The frequency, complications and aetiology of ADHD in new onset paediatric epilepsy

Matthews Neuropsychology Lab, Department of Neurology, University of Wisconsin School of Medicine and Public Health, Madison, WI 53792, USA.
Brain (Impact Factor: 9.2). 01/2008; 130(Pt 12):3135-48. DOI: 10.1093/brain/awm227
Source: PubMed


Recent studies suggest that Attention Deficit Hyperactivity Disorder (ADHD) is a common comorbid condition in childhood epilepsy, but little is known regarding the nature, frequency and timing of associated neurobehavioural/cognitive complications or the underlying aetiology of ADHD in epilepsy. This investigation examined: (i) the prevalence of ADHD and its subtypes; (ii) the association of ADHD with abnormalities in academic, neuropsychological, behavioural and psychiatric status and (iii) the aetiology of ADHD in paediatric epilepsy. Seventy-five children (age 8-18) with new/recent onset idiopathic epilepsy and 62 healthy controls underwent structured interview (K-SADS) to identify the presence and type of DSM-IV defined ADHD, neuropsychological assessment, quantitative MR volumetrics, characterization of parent observed executive function, review of academic/educational progress and assessment of risk factors during gestation and delivery. The results indicate that ADHD is significantly more prevalent in new onset epilepsy than healthy controls (31% versus 6%), characterized predominantly by the inattentive variant, with onset antedating the diagnosis of epilepsy in the majority of children. ADHD in childhood epilepsy is associated with significantly increased rates of school based remedial services for academic underachievement, neuropsychological consequences with prominent differences in executive function, and parent-reported dysexecutive behaviours. ADHD in paediatric epilepsy is neither associated with demographic or clinical epilepsy characteristics nor potential risk factors during gestation and birth. Quantitative MRI demonstrates that ADHD in epilepsy is associated with significantly increased gray matter in distributed regions of the frontal lobe and significantly smaller brainstem volume. Overall, ADHD is a prevalent comorbidity of new onset idiopathic epilepsy associated with a diversity of salient educational, cognitive, behavioural and social complications that antedate epilepsy onset in a significant proportion of cases, and appear related to neurodevelopmental abnormalities in brain structure.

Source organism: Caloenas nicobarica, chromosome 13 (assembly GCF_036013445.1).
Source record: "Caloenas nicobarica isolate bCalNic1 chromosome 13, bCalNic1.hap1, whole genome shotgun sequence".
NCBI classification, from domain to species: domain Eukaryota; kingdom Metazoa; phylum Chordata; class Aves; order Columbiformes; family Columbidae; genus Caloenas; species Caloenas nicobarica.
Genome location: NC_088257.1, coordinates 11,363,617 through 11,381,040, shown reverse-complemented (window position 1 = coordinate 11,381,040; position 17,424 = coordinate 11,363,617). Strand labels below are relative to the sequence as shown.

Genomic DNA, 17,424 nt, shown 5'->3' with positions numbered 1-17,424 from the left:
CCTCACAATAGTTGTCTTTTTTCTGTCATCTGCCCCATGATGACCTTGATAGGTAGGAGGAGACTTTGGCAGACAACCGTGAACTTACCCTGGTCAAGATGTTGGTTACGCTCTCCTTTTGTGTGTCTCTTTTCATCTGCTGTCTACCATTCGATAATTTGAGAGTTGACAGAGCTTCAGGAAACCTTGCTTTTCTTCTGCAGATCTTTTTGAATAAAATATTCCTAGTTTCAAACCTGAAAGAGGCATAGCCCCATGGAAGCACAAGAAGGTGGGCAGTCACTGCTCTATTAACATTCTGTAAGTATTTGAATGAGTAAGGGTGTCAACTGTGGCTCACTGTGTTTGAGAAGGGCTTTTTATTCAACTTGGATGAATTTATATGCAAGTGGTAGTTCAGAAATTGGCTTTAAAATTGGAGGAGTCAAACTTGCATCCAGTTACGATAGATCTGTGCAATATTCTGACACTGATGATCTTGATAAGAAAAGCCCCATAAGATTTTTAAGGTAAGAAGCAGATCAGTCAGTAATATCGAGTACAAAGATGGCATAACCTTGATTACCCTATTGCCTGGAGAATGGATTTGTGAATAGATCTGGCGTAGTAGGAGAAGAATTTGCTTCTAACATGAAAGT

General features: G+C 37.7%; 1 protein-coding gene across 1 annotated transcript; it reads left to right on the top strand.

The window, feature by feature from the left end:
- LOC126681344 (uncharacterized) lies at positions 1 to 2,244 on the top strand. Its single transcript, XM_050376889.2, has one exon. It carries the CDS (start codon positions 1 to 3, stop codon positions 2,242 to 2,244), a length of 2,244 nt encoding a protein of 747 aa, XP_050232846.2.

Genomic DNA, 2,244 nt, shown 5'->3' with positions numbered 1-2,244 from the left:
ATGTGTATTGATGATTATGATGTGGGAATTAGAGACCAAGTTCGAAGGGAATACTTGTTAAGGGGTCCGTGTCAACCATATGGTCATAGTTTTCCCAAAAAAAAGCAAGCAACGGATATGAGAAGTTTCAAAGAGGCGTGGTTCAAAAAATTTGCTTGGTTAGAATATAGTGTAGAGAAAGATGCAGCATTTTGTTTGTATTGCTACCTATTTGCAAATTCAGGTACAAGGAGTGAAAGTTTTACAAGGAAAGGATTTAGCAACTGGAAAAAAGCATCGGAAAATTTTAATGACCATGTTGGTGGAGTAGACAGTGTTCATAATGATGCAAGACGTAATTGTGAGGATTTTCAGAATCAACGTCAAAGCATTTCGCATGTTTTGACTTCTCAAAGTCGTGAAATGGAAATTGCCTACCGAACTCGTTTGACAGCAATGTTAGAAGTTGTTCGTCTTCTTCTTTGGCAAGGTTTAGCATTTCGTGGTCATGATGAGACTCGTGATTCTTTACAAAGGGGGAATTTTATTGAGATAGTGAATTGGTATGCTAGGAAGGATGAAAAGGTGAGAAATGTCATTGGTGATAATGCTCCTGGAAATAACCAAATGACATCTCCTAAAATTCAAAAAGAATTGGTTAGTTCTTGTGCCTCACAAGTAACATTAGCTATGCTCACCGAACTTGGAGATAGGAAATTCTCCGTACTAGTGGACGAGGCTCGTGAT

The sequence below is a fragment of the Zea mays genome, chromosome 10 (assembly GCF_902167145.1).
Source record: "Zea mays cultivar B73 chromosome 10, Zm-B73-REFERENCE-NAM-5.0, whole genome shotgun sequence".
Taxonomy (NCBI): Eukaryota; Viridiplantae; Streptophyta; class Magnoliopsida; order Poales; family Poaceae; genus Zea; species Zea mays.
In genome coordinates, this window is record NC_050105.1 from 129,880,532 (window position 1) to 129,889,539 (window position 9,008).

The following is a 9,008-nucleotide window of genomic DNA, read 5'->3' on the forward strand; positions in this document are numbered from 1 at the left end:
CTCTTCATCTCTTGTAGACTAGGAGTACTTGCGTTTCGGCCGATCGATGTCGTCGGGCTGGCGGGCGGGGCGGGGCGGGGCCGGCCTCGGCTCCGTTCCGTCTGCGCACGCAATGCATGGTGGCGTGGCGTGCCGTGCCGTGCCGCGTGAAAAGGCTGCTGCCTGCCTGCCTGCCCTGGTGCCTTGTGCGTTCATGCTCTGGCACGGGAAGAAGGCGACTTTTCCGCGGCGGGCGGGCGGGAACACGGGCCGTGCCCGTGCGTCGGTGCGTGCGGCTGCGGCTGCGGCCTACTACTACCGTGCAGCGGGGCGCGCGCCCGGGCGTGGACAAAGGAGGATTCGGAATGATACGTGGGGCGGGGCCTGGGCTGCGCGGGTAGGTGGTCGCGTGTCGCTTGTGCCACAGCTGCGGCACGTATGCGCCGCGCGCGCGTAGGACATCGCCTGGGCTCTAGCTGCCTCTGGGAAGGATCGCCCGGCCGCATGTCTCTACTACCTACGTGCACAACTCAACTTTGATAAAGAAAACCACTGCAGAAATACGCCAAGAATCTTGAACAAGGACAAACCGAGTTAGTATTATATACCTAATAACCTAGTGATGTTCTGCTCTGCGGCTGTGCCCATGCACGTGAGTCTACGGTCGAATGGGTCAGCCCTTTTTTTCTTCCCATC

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    • "However, ADHD symptoms often appear before seizure onset [17], suggesting that the seizures and their treatment may not have much to do with the psychiatric comorbidity. Hermann et al. [18] reported 23 patients with ADHD and new-onset epilepsy: in 19, ADHD symptoms preceded seizure onset. An epidemiologic study showed that the risk of epilepsy was 2.5 times greater in children who had already developed ADHD symptoms [5]. "
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    ABSTRACT: Comorbidity between difficult-to-treat epilepsies and ADHD is frequent and impacts negatively on quality of life. The commonly held (yet poorly substantiated) view that stimulants may worsen seizure control has prevented studies from evaluating the impact of such treatment in this population. Our aim was to study the effect of methylphenidate on the quality of life of children and adolescents with difficult-to-treat epilepsies and comorbid ADHD. The study was an open-label, noncontrolled trial with intention-to-treat analysis following 30 patients for 6months. Subjects received methylphenidate following 3months of baseline, during which antiepileptic drugs (AEDs) were adjusted and epilepsy, ADHD, and quality-of-life variables were assessed. Multivariate regression analysis identified the main variables correlated with outcome. Only one patient withdrew because of seizure worsening. Following methylphenidate introduction, doses were titrated up to 0.40-0.50mg/kg/day. A marked improvement in quality-of-life scores and a significant reduction in seizure frequency and severity were observed. Female sex, reduction of core ADHD symptoms, and tolerability to adequate doses of methylphenidate were significantly associated with improved quality-of-life scores. These preliminary data suggest that methylphenidate treatment is safe and effective in patients with ADHD and difficult-to-treat epilepsies, positively impacting on quality-of-life scores. Copyright © 2015 Elsevier Inc. All rights reserved.